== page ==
Most films will have characters that audiences can either despise or applaud, based on traits that have been given to us through Holy Scripture. “Blade Runner 2049” is no exception and has several examples that can be held up for biblical analysis including: modesty, fornication and idolatry.
“Likewise also that women should adorn themselves in respectable apparel, with modesty and self-control…” —1 Timothy 2:9-10
Fornication—Aside from the near constant bombardment of ‘sex for sale’ on the streets, the film presents the use of a prostitute as a positive thing that will bring Joi and Officer K together. The Word of God could not be any clearer on this subject.
“For the lips of a forbidden woman drip honey, and her speech is smoother than oil, but in the end she is bitter as wormwood, sharp as a two-edged sword. Her feet go down to death; her steps follow the path to Sheol…” —Proverbs 5:3-5
Idolatry—Niander Wallace has assumed the place of God when he speaks of ‘making angels,’ or creating replicants that can one day reproduce. A replicant likewise refers to the miracle of childbirth when it is a man-made one (replicant). One can also sense the director’s dark vision when Wallace suggests, “We can storm Eden and take it back,” via his creations, naturally. The Bible teaches that life originated by the Word of God, and it is He alone who deserves our worship.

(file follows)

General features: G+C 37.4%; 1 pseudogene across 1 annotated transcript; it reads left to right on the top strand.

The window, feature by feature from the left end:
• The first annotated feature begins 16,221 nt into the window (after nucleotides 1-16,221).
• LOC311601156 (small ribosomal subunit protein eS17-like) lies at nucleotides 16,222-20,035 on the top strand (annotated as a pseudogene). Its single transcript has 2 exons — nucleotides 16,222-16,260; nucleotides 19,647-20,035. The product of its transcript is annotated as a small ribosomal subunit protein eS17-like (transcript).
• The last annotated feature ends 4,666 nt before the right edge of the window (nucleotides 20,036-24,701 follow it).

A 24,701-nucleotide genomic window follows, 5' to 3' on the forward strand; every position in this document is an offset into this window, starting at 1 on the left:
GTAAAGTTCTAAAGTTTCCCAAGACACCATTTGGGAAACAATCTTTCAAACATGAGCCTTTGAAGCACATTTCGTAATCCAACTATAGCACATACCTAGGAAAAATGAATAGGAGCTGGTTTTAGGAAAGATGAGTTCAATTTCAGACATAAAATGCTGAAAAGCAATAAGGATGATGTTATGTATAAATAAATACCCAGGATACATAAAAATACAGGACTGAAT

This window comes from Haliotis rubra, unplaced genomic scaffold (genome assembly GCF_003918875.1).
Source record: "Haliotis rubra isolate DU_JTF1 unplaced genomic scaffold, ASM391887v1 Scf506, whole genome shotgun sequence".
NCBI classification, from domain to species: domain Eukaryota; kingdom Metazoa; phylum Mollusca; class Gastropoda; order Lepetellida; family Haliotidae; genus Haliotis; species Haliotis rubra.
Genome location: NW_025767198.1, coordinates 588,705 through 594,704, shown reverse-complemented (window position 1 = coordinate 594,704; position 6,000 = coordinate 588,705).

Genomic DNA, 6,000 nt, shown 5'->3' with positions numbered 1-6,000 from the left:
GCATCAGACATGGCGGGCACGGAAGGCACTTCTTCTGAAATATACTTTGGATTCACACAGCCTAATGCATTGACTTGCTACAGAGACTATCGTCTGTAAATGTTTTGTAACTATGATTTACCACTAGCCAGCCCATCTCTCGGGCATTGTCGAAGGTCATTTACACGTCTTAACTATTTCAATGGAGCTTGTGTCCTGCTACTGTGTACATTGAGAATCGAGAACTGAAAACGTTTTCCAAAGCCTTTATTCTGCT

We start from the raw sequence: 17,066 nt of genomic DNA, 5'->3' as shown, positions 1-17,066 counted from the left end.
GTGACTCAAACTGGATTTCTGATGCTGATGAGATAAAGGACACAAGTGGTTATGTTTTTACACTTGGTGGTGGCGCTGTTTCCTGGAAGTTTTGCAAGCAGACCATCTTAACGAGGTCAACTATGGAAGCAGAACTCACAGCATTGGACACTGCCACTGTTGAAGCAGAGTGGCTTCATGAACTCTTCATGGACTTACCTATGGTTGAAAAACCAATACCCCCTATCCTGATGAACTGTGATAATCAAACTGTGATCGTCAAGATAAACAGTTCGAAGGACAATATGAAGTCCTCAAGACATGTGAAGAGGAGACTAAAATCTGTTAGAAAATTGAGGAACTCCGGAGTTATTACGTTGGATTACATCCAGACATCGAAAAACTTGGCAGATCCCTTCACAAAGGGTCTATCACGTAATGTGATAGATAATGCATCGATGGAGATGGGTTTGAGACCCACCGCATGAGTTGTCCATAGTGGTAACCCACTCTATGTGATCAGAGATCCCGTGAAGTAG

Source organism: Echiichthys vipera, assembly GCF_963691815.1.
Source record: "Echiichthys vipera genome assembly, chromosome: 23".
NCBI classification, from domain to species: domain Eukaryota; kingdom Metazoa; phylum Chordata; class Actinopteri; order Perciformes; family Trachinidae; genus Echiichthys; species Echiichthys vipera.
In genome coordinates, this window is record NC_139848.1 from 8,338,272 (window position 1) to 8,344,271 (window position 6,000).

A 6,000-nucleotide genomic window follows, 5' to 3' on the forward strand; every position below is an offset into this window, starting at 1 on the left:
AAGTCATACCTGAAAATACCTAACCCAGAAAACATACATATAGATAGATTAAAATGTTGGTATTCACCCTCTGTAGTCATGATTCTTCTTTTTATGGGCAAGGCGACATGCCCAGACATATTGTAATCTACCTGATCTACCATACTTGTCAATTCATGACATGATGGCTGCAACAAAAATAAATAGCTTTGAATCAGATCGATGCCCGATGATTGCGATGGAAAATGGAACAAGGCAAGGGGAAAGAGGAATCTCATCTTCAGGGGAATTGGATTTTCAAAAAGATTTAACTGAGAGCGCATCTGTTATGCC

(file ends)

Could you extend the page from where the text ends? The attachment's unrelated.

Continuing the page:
Ryan Gosling (Officer K) does his stoic best in the title character, and, together with Ana de Armas (Joi), they are the primary engines propelling the story forward. Unfortunately, the sometimes tedious pacing and minimalist dialog detracts from an otherwise sometimes fascinating adventure.
The strength of “Blade Runner 2049” is that it’s an intriguing Science-Fiction tale, however, one that sadly includes a morass of depraved, godless and perverse characters, so much so that I cannot with conscience recommend this film on either a secular or spiritual level, the latter needing to be our primary concern lest our souls be scarred. How better the other choice that our Lord God wishes for us.
“Finally, brothers and sisters, whatever is true, whatever is noble, whatever is right, whatever is pure, whatever is lovely, whatever is admirable—if anything is excellent or praiseworthy—think about such things.” —Philippians 4:8